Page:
Insights From King’s Fund Report On NHS Performance Under Coalition Government

Author:Ms Karen Taylor

This week the Kings Fund published its report 'The NHS under the coalition government'. This report examines the NHS's performance between 2010 and 2015, based on routinely available data (inputs such as funding and staffing and outputs such as hospital admissions and A&E attendances). It also draws on surveys of patient and staff experience; data on access and waiting times targets; and measures of safety and quality of care. The report concludes with an analysis of NHS productivity and an assessment of its prospects in the next parliament and beyond.1

This latest report by the King's Fund recognises that evaluations of performance are not straightforward and indeed are often contested, with competing views on how performance should be measured and the weight that should be attached to different aspects. However, given the King's Fund's experience and expertise in tracking and evaluating NHS performance we thought it would be helpful to share a short synopsis of the key findings and encourage you to read the report for yourselves to ensure you have a deeper understanding of the NHS's performance over the last five years and are thus better equipped to help improve services over the next five years. The main findings from the March 2015 report include:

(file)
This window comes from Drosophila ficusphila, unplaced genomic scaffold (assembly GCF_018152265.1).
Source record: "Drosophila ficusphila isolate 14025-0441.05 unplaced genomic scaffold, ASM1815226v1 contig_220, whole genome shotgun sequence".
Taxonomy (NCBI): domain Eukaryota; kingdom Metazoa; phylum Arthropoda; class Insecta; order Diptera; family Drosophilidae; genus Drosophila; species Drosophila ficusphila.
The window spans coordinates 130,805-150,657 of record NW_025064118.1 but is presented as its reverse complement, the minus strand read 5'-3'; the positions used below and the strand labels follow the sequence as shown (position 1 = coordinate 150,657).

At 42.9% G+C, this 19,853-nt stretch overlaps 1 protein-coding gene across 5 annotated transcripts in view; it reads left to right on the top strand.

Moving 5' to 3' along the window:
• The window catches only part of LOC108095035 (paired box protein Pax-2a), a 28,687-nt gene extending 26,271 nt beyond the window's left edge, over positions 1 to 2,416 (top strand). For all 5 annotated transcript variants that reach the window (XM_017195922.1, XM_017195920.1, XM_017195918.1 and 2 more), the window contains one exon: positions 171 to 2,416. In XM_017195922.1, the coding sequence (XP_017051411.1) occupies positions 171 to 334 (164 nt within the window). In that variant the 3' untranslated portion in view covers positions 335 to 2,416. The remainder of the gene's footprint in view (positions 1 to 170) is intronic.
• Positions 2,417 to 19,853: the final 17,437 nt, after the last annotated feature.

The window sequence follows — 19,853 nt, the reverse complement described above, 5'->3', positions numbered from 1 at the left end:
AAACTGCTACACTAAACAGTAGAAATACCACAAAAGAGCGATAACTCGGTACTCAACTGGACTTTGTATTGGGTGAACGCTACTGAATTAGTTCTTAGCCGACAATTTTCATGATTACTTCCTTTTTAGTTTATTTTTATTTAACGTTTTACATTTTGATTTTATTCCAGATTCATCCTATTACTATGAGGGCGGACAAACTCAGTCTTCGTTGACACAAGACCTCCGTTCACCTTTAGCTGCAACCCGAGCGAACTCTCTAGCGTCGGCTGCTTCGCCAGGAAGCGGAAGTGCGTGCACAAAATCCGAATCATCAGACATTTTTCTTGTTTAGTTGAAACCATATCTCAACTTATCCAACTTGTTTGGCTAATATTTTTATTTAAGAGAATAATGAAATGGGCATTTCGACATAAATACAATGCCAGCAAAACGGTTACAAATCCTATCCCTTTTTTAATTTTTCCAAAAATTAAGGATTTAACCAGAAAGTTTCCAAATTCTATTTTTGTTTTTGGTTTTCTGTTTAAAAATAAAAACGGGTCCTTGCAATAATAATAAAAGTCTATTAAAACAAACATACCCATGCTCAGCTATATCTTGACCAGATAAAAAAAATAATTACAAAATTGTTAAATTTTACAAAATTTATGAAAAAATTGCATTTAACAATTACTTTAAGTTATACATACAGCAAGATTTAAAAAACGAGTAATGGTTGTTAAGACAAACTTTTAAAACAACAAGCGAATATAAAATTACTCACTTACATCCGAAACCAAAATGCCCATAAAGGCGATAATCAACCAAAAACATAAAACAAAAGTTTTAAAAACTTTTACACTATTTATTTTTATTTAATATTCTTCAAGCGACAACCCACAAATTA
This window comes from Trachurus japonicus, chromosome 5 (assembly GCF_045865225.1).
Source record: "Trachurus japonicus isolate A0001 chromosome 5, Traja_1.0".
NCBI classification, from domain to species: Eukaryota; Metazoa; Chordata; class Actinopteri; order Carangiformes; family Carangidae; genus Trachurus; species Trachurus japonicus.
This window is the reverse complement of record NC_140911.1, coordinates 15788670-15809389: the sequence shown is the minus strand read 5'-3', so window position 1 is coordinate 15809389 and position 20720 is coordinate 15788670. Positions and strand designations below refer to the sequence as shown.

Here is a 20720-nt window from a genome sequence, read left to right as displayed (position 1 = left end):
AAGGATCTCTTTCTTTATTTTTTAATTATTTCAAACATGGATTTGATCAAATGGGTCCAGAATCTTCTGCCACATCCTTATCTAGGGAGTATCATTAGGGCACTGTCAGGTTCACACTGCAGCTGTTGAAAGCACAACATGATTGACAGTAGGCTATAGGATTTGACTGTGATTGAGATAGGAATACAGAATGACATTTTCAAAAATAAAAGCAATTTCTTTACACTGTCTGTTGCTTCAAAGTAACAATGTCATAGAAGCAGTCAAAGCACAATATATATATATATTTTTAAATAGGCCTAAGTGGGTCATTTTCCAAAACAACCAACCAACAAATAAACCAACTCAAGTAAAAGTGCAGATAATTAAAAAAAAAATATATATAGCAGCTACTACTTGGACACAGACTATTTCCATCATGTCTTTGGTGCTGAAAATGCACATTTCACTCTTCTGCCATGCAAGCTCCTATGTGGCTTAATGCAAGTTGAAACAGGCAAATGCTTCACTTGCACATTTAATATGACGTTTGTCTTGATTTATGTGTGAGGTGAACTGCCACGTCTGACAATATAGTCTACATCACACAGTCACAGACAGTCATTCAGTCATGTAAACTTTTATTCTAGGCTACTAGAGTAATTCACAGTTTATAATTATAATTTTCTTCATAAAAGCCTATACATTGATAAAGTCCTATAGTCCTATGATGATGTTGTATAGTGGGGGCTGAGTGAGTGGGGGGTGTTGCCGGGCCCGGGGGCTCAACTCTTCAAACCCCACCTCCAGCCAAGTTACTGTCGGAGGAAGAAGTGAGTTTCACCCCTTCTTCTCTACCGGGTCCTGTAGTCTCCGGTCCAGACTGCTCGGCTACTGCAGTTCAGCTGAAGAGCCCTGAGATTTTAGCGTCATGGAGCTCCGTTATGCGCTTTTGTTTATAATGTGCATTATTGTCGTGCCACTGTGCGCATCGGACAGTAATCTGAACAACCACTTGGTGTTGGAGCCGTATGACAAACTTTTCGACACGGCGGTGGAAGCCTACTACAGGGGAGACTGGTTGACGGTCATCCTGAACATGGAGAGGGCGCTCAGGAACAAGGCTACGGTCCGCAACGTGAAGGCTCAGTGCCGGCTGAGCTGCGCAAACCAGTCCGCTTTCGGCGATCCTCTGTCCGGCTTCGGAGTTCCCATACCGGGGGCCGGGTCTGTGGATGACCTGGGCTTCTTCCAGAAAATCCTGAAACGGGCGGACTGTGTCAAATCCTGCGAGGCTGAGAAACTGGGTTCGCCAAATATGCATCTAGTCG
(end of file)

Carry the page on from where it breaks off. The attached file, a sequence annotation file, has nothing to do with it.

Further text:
NHS performance held up well for the first three years of the 2010–2015 parliament but has since come under increasing strain as its workload has increased at a faster rate than its funding has grown  Performance is declining with waiting times, bed occupancy and delayed discharges all increasing  Patient experience of the NHS generally remains markedly positive, and public confidence is close to an all-time high  The limited data on outcomes, safety and quality of care indicate some improvements, although concerns have increased over the limited emphasis given to mental health compared with physical health  The NHS is on track to record a substantial NHS deficit in the 2014-15 financial year, and the number of trusts reporting financial deficits has increased  Much of the NHS is working close to its limits, and staff morale is a growing concern – making prospects for NHS performance in the next parliament extremely challenging.2 The King's Fund analysis found that over the first three years 2009-10 to 2012-2013, the NHS appeared to be on track to deliver the savings set by the Nicholson Challenge (£20 billion a year by 2014-15). Much of this, however, being due pay restraint...

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